New Delhi: The Supreme Court on Thursday frowned on the government’s failure to halt unethical clinical trials by multinational drug companies on Indian patients who were used as “guinea pigs”.
Referring to a May 2012 report of the Parliamentary Standing Committee on health and family welfare, judges R M Lodha and Anil R Dave said “it really pains us that illiterate people and children of India are being used as guinea pigs by the multinational drug companies.
“We want to know why the government of India is shying away from its responsibility?” the court asked.
“We want you to arrest this trend. It appears that the drug controller is a misnomer. If it can’t do it, who will do it?”
The court was hearing a public interest litigation (PIL) by a Madhya Pradesh-based NGO Swasthya Adhikar Manch, which alleged that clinical trials were being conducted in the state without the knowledge of the patients.
Slamming the casualness with which the Central Drugs Standard Control Organisation (CDSCO) was discharging its responsibilities, the court directed that until further orders, all clinical trials would be conducted “strictly in accordance with the procedure under the direct supervision of secretary, ministry of health and family welfare”.
Justice Lodha said the question was the “implementation and enforcement of the law”.
The court said this when Additional Solicitor General Sidharth Luthra sought to persuade the court that the CDSCO was carrying out its mandate in regulating the clinical trials of the chemical entities by the drug manufacturers.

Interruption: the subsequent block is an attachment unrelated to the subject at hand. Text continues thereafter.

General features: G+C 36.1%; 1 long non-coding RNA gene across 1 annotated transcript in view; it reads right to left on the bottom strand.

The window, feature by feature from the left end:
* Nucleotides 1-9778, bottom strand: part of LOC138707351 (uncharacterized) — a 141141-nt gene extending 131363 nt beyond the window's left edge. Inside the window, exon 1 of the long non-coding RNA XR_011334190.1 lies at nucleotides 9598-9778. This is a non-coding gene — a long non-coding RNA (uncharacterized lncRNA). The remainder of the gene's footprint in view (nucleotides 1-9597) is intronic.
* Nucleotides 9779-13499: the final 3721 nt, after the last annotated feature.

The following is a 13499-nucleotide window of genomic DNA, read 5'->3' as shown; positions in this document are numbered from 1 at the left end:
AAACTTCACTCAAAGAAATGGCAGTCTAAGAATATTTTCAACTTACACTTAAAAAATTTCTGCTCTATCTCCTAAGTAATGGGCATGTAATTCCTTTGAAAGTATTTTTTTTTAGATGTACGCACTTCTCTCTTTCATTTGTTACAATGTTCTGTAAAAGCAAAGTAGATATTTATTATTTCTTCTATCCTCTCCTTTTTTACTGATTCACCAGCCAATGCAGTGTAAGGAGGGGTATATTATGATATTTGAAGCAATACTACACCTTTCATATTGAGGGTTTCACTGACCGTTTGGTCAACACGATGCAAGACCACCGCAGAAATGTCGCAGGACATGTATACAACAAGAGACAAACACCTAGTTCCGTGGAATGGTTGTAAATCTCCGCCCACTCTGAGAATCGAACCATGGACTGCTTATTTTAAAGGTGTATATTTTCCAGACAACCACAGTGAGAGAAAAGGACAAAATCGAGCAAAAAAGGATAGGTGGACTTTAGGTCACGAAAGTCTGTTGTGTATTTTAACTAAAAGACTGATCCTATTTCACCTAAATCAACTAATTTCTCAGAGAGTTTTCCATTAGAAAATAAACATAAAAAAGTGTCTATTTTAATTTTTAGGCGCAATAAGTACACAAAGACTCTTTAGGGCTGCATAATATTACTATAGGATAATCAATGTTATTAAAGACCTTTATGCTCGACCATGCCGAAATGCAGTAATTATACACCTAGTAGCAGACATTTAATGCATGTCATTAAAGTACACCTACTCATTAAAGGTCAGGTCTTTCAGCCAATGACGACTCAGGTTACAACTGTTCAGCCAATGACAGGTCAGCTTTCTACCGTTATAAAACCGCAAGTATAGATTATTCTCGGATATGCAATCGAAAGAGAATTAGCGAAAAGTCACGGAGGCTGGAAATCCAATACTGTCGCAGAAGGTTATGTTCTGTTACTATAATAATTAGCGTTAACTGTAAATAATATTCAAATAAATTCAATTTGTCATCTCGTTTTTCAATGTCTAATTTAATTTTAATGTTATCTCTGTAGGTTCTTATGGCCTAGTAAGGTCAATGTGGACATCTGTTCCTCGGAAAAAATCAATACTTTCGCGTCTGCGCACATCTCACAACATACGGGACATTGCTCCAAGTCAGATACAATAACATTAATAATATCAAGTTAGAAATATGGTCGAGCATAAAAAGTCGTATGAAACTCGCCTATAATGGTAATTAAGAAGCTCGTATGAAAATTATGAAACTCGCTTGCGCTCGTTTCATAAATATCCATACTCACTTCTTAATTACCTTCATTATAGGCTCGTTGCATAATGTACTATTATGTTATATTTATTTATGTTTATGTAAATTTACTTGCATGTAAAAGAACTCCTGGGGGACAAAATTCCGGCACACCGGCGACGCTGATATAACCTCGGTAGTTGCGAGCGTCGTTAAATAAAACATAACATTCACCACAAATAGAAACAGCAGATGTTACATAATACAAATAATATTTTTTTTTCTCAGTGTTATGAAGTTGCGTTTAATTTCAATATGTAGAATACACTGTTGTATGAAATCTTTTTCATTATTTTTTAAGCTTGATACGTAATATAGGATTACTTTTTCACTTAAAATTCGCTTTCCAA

The court asked Luthra what steps had been taken by the CDSCO after its indictment by the Parliamentary Standing Committee.
Taking note of the parliamentary panel saying that the CDSCO was highly deficient in its working, the court said: “We have to change the mindset.”
“You have slipped into deep slumber and did nothing for the last seven months (since the May 2012 Standing Committee report).
“You have no respect for the parliamentary committee. Do you need court’s orders to frame draft rules?” asked Justice Lodha.
As the court was told that there were ethics committees overseeing the field trials, senior counsel Colin Gonsalves, appearing for the petitioner, told the court that these committees were manned by government doctors and their colleagues were engaged in clinical trials.
The court also issued notice to the central government and the Madhya Pradesh government on an application by NGO Bhopal Gas Peedit seeking “full details” of the clinical trials conducted by the Bhopal Memorial Hospital and Research Centre on victims of the Bhopal gas tragedy.
The application mentioned by senior counsel Sanjay Parikh sought initiation of civil and criminal proceedings against all those involved in the clinical trials and payment of compensation to the victims. [Source: IANS]